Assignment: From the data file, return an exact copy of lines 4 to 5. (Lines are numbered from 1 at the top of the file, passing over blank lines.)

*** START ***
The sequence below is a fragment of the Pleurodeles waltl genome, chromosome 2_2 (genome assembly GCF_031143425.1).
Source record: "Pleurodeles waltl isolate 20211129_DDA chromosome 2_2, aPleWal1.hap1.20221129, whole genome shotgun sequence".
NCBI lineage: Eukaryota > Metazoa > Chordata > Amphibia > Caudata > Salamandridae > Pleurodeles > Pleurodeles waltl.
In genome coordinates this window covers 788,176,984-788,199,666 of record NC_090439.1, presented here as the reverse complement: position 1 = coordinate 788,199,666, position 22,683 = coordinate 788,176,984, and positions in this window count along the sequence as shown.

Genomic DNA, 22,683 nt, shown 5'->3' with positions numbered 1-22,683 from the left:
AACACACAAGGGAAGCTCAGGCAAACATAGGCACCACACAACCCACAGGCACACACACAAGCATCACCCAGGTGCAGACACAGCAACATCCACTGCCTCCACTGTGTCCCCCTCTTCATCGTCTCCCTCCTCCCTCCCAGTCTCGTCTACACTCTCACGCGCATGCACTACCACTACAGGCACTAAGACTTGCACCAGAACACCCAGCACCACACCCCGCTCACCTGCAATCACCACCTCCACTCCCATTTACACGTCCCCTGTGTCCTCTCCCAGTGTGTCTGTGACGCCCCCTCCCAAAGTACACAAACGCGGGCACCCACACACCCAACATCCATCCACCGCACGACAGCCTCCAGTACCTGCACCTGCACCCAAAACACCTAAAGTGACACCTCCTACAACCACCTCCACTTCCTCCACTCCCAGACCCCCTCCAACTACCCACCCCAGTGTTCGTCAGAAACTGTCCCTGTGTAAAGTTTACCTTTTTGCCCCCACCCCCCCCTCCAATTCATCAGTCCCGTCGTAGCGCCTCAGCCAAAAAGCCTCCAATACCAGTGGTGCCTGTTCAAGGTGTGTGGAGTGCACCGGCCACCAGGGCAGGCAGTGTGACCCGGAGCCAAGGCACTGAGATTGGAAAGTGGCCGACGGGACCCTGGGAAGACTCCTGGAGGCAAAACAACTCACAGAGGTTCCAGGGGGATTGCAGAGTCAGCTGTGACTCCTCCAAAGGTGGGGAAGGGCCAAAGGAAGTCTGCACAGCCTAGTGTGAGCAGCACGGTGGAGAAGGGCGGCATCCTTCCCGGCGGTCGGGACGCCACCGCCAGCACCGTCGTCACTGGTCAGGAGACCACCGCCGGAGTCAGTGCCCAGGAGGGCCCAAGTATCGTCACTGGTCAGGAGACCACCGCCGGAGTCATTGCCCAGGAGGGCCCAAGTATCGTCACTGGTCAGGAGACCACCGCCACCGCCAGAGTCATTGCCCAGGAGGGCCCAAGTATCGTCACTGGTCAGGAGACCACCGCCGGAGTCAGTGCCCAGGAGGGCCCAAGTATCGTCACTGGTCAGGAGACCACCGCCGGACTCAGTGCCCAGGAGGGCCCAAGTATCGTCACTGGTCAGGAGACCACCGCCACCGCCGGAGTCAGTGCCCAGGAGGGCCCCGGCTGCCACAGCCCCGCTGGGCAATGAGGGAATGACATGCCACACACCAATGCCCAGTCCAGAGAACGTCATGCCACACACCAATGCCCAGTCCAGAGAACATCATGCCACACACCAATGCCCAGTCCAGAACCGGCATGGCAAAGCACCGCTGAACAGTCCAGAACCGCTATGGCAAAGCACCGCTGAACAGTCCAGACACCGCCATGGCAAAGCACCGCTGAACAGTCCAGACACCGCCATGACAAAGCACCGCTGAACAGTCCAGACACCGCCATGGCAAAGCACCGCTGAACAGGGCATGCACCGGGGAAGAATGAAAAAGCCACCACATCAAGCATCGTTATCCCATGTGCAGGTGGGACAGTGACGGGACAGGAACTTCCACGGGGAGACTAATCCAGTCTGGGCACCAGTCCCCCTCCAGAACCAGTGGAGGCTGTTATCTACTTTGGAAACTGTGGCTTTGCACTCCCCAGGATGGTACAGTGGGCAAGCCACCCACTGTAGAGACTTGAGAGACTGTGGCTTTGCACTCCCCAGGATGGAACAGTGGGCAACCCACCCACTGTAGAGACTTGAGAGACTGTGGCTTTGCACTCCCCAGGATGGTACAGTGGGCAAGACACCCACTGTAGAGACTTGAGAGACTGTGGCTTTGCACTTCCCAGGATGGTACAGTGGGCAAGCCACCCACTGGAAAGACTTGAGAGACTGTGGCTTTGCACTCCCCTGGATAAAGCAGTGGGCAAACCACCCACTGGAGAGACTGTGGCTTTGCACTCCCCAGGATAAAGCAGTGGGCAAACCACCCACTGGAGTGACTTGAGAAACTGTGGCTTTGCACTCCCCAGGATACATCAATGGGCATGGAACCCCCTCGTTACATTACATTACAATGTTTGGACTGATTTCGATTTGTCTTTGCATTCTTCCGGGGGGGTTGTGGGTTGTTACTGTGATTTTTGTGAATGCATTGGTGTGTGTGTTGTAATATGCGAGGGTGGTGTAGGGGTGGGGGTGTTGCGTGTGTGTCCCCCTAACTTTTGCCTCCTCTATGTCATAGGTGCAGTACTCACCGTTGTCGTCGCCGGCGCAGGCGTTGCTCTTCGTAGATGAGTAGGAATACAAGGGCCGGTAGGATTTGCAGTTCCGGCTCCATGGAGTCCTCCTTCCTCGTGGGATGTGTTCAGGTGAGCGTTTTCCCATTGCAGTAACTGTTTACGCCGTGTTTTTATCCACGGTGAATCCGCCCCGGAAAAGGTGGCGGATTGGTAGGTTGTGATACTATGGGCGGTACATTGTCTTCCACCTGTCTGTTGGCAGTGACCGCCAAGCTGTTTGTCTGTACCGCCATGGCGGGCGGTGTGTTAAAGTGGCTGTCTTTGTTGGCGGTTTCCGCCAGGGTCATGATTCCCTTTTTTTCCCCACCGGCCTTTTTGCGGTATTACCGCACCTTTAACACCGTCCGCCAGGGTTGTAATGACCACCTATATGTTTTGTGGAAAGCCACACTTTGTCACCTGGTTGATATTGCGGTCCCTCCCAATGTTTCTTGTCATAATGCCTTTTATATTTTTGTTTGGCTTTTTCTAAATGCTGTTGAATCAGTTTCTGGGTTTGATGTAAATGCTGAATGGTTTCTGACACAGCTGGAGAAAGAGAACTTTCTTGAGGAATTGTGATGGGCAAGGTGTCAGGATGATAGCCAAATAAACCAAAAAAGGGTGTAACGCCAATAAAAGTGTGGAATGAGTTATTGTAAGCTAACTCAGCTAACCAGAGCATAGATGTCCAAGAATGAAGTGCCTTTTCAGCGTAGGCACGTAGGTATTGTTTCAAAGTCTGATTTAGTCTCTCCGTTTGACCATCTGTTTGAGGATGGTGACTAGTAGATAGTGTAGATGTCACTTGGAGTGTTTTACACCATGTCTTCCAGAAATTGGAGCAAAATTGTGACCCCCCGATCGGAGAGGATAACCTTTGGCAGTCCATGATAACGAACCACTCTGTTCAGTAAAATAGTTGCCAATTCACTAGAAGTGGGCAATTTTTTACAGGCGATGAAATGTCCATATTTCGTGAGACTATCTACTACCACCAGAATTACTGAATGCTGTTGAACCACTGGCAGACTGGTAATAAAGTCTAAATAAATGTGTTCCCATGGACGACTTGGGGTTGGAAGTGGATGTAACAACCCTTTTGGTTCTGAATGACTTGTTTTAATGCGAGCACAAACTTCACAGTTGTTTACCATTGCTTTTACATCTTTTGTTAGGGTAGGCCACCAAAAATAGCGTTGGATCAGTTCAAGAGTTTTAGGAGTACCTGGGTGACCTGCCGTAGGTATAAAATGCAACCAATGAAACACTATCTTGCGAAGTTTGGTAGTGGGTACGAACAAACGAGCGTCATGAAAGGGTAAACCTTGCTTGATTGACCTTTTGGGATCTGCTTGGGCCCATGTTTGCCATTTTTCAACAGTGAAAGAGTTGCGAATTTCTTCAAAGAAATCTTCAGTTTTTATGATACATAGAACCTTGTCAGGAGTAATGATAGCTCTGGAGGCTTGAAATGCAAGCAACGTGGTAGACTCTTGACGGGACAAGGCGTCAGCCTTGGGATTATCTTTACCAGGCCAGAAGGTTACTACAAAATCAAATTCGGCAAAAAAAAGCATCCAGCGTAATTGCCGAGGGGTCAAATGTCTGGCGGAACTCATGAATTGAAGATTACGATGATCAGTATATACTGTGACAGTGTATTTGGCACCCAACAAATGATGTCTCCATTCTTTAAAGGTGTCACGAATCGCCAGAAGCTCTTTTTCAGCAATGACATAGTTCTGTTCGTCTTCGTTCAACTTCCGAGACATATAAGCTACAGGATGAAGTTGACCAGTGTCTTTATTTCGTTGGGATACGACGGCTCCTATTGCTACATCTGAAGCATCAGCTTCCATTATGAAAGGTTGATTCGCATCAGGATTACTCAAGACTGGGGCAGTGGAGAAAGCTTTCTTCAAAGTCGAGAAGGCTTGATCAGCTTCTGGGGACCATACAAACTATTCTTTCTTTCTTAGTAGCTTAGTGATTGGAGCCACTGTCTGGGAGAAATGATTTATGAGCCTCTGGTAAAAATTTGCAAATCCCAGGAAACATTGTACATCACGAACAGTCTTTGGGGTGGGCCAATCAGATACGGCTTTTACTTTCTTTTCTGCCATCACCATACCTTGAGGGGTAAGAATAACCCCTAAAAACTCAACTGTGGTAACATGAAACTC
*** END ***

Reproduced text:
In genome coordinates this window covers 788,176,984-788,199,666 of record NC_090439.1, presented here as the reverse complement: position 1 = coordinate 788,199,666, position 22,683 = coordinate 788,176,984, and positions in this window count along the sequence as shown.

Genomic DNA, 22,683 nt, shown 5'->3' with positions numbered 1-22,683 from the left: